This project presents a proposal for an exhibition building. Due to the requirement for a flagship building, the goal was to create a structure with a distinct form and height for a two floor building, with approximately a 600m2 footprint.
The concept of the Leaf building is seen as a fallen leaf that protects the functions beneath it. The accent of the composition is the leaf-like roof inspired by an origami structure created by the mathematician Hideaki Azuma. In nature, the leaf venation serves not only for transporting fluids but also as a mechanical support of the leaf’s lamina and to resist natural phenomena like wind and rain. In our project, the creases of the leaf-like structure mimic a leaf’s veins and provide stability to the structure.
The original geometry was analysed digitally using structure and light analysis software, and manually using paper and hard card board kinetic models. The original origami based leaf-like structure was simplified due to its complexity. The final geometry is defined by two helixes joined by a diagonal curve that form the shape of a leaf and serve as basis for creating the leaf’s creases.
The project’s working method is Integrated Design Process. It provides interdisciplinary approach that investigates technical parameters such as structural behaviour, simultaneously aesthetic parameters resulting in a high performance building design.
The structure mimics the natural curling of a leaf caused by dehydration which is evident at the end of a leaf’s life cycle. The curling of the roof structure resulted in two different sizes for the front and back glazed facades; this maximised the intake of soft northern natural light, and decreased the intake of strong southern natural light. The result fits very well with exhibition space illuminance requirements. The final form of the roof and its orientation was achieved by numerous simulations of natural lighting conditions, as well as the curling degree of the leaf-like roof.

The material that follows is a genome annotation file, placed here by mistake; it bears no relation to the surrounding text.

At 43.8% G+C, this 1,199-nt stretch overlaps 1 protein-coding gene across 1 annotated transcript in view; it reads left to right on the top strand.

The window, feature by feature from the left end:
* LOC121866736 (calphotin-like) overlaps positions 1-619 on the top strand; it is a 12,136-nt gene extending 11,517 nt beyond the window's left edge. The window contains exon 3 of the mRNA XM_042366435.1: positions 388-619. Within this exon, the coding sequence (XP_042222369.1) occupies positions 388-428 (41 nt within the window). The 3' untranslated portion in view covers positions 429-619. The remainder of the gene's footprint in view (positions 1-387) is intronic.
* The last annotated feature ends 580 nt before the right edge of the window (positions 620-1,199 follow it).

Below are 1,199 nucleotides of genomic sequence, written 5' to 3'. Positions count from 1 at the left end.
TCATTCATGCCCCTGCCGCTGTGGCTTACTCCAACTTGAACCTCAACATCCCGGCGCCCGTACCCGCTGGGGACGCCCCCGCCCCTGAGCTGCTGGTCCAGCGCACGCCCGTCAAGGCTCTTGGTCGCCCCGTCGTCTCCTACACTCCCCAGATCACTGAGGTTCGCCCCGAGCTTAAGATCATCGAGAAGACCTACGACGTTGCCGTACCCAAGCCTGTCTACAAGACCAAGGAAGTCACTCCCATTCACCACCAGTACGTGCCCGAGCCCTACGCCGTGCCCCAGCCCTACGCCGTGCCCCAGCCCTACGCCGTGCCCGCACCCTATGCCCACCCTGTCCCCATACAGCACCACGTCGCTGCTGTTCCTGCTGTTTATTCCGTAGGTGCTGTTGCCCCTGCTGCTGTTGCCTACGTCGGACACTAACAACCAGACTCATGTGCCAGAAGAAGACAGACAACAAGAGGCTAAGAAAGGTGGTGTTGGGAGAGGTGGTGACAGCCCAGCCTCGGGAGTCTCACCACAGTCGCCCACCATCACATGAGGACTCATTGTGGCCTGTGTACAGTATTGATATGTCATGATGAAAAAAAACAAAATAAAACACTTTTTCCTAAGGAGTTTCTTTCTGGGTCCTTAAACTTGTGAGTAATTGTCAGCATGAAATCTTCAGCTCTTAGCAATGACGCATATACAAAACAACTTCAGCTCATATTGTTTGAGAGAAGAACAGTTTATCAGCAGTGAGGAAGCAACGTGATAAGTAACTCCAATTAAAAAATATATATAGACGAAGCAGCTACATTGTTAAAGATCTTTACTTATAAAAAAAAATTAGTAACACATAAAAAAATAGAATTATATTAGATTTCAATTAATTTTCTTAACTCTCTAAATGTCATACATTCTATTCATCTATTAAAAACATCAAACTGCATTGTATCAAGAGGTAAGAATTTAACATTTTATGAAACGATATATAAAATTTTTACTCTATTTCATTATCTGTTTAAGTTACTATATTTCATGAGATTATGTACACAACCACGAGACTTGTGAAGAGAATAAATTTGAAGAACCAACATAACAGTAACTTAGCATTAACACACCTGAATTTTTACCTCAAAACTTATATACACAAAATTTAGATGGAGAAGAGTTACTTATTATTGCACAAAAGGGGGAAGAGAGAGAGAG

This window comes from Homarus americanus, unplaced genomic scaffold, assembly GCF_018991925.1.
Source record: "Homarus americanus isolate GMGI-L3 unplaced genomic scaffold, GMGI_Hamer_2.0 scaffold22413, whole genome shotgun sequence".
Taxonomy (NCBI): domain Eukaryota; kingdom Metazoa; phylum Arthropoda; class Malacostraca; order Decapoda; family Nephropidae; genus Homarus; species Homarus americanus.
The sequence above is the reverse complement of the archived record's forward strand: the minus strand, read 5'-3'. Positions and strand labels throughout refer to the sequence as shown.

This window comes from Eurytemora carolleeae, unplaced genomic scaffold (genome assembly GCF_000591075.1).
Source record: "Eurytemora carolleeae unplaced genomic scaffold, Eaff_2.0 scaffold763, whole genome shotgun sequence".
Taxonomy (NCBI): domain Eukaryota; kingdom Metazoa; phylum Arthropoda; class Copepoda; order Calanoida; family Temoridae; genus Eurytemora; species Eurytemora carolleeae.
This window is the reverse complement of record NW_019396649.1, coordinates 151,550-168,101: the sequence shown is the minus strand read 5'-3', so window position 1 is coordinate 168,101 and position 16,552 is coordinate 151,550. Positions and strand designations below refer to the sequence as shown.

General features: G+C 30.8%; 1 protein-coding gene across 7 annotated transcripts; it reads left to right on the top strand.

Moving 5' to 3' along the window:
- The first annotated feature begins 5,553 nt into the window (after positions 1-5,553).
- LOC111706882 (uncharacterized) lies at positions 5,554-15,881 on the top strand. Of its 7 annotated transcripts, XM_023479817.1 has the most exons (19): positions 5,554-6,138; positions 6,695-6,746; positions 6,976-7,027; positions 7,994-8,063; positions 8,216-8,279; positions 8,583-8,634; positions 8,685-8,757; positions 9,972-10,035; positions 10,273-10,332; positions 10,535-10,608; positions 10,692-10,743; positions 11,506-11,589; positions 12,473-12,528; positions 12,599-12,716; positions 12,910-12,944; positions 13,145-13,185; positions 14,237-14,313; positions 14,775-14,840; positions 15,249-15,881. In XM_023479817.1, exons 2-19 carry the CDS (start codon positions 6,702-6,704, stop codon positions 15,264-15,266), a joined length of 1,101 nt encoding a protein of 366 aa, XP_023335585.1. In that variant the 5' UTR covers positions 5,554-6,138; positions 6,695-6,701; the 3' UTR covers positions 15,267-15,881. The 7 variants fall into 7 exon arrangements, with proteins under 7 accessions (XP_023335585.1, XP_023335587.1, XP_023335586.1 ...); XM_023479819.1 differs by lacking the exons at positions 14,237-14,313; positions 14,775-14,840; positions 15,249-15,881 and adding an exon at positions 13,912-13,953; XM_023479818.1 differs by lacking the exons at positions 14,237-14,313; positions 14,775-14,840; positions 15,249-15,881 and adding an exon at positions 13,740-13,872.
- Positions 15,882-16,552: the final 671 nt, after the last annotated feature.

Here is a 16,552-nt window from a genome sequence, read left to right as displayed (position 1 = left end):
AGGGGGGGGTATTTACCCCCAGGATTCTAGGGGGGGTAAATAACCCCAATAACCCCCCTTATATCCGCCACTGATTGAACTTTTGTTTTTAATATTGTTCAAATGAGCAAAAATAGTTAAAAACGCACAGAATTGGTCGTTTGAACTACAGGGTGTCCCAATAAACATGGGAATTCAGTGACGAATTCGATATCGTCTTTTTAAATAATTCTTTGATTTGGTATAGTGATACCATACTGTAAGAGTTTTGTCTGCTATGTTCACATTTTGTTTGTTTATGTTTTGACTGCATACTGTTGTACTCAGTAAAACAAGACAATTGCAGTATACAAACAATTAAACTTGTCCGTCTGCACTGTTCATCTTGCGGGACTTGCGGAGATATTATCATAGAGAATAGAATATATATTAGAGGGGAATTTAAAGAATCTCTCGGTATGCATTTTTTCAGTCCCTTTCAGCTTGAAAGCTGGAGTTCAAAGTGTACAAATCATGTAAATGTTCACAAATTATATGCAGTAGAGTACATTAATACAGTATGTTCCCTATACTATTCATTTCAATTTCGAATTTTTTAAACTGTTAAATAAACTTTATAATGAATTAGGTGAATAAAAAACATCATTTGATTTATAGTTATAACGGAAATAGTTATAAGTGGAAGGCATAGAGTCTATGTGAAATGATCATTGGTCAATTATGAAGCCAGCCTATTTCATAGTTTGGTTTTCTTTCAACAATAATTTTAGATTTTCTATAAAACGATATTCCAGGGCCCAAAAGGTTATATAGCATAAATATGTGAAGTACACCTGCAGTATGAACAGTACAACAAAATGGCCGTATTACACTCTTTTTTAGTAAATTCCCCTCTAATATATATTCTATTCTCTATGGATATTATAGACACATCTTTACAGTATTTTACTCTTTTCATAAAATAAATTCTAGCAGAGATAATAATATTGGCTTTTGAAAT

The exhibition hall gets an average illuminance of approximately 350 lux. The hall’s illuminance is more or less evenly distributed and does not produce large areas that are excessively lit or darkened, which allows showing exhibits depending completely or partially on natural light.
A folded structure of CLT plates was the most logical solution for an origami-like form. Initially, a linear structure consisting of glue-laminated beams was developed and used for the structural analysis due to its simplicity compared to the planar one. Structural analysis aimed towards discovering the reason behind its stability. Upon, the displacement values of each iteration were compared, and showed that the increase in the curling degree increases the structure’s stability. Therefore, the more folded (curled) the roof and the walls are, the more stable the structure is.